Better bread: the Haggerston bakery that nourishes mind and body

No time to loaf about at the Better Health Bakery. Photograph: Centre for Better Health

No time to loaf about at the Better Health Bakery. Photograph: Centre for Better Health

Great bread, a big open space and Lady Gaga playing in the background – the Better Health Bakery in Haggerston doesn’t feel like your average mental health organisation, or your average bakery for that matter.

The project, which started in November 2012, has managed to couple making high quality artisan bread with running training courses for people who are recovering from mental ill health.

They work one day a week for three months, first learning how to make the dough, then moving on to working at the till and helping at the bakery’s Stoke Newington Market stall.

The bakery aims to accommodate its trainees while also having genuine deadlines. The set-up is designed to help get trainees back on the path to work.

“Making bread is a very skilful process and can be therapeutic,” says Better Health Bakery project manager Joanna Bojczewska. “It’s like magic happens when kneading and shaping the dough.”

The bakery is committed to producing high quality bread, and it balances this with work to support trainees, which can be quite a challenge, especially if they have had a difficult week.

Oven-fresh bread at the Better Health Bakery. Photograph: Centre for Better Health

Oven-fresh bread at the Better Health Bakery. Photograph: Centre for Better Health

“The human side of it is central,” says head baker Yann Lamour. “But at end of the day we still have to produce the bread. However, I would rather stay behind and make sure it’s done than not care for our trainees.”

The bakery is one of three projects headed up by the Centre for Better Health, which also offers counselling and runs a ‘community hub’.

The aim of the centre is to promote well-being, support recovery and fight the stigma surrounding mental health.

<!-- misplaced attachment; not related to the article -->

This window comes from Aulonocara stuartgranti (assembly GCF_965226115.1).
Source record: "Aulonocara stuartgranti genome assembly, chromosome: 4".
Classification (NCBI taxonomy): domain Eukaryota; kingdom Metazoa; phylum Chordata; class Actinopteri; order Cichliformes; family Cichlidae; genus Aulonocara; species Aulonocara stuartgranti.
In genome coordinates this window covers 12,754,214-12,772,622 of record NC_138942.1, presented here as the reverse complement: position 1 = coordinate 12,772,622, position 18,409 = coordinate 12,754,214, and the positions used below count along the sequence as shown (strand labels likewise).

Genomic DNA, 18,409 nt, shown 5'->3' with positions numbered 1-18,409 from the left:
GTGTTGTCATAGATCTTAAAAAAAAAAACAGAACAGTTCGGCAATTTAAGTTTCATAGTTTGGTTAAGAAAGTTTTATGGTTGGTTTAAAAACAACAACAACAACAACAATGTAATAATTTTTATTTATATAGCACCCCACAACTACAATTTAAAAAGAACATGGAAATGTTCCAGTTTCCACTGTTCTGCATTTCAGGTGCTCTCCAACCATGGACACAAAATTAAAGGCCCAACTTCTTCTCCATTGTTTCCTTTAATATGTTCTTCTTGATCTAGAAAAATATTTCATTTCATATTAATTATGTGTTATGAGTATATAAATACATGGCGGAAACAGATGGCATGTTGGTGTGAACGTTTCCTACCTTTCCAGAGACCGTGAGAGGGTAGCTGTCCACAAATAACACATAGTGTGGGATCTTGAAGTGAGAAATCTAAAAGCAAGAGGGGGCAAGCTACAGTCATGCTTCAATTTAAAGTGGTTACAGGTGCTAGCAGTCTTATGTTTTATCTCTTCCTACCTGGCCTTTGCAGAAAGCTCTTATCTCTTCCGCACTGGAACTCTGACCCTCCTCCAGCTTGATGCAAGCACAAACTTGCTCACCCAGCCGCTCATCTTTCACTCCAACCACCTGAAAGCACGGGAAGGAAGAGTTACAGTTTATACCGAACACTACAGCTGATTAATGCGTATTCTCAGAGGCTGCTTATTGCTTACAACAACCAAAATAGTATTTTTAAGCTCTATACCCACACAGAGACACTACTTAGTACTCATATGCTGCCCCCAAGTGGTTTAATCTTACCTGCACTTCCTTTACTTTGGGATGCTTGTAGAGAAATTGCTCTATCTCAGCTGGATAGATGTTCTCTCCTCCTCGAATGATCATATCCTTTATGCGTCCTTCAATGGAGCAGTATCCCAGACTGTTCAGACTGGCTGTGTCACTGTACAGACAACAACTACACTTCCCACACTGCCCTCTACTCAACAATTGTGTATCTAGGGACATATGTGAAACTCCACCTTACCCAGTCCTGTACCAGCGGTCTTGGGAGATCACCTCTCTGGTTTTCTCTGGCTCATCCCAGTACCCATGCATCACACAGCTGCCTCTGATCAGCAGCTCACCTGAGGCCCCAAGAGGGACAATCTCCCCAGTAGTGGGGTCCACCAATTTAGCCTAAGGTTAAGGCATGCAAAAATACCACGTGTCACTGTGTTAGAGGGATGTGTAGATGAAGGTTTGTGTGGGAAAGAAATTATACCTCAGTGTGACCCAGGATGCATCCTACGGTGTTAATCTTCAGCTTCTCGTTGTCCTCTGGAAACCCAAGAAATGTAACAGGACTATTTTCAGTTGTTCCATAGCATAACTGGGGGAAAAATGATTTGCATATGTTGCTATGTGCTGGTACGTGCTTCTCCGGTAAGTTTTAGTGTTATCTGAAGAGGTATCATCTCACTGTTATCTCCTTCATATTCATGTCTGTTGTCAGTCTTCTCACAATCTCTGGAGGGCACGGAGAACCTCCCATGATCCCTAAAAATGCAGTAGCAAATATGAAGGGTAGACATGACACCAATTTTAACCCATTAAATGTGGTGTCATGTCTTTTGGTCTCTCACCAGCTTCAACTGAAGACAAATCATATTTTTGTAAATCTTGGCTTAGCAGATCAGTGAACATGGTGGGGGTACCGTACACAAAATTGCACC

Director Ashwin Mathews says that even though the centre has existed for years to provide work experience opportunities, a changing landscape for charities and for their funding in particular means they had to find a new way of supporting people.

“We were looking for a new business that would tick a number of boxes,” he says. “Something labour intensive but which takes some time and is ideally therapeutic in some ways, and which could involve training. A bakery was the business that seemed to do all of these things.”

When customers come in for a loaf of their famous organic sourdough bread or a cup of coffee, the bakery itself isn’t tucked away in a corner. The open plan room means they can appreciate the inclusive, friendly atmosphere – just like the trainees.

Mathews says people struggling with mental ill health can become very isolated, either because of their health itself or because they have had to go into an institution.

“The bakery is a chance to work in a business preparing the bread, but more than that it is about all the soft skills – having the chance to chat and be plugged into the local community,” he adds.

On the employability side, the bakery has seen real success resulting for its trainees. Many have moved on to undertake further training and have clinched jobs in local restaurants and cafes. Two former trainees now work for the bakery itself.

“A lot of times people don’t want to go after three months and want to carry on after training,” says Mathews, “but we have an end point right from the beginning, so they make the most out of the placement.

“We are working with individuals to get them to find a successful route outside of the project.”

As well as the trainees the bakery is staffed by volunteers, who are the “real stars” according to Bojczewska, as their support means the baker can focus on the trainees.

“We have volunteers of all ages and all walks of life; people with baking experience, people from mental health or health sectors, people training in counselling or care work, or people who just want to do something good.”

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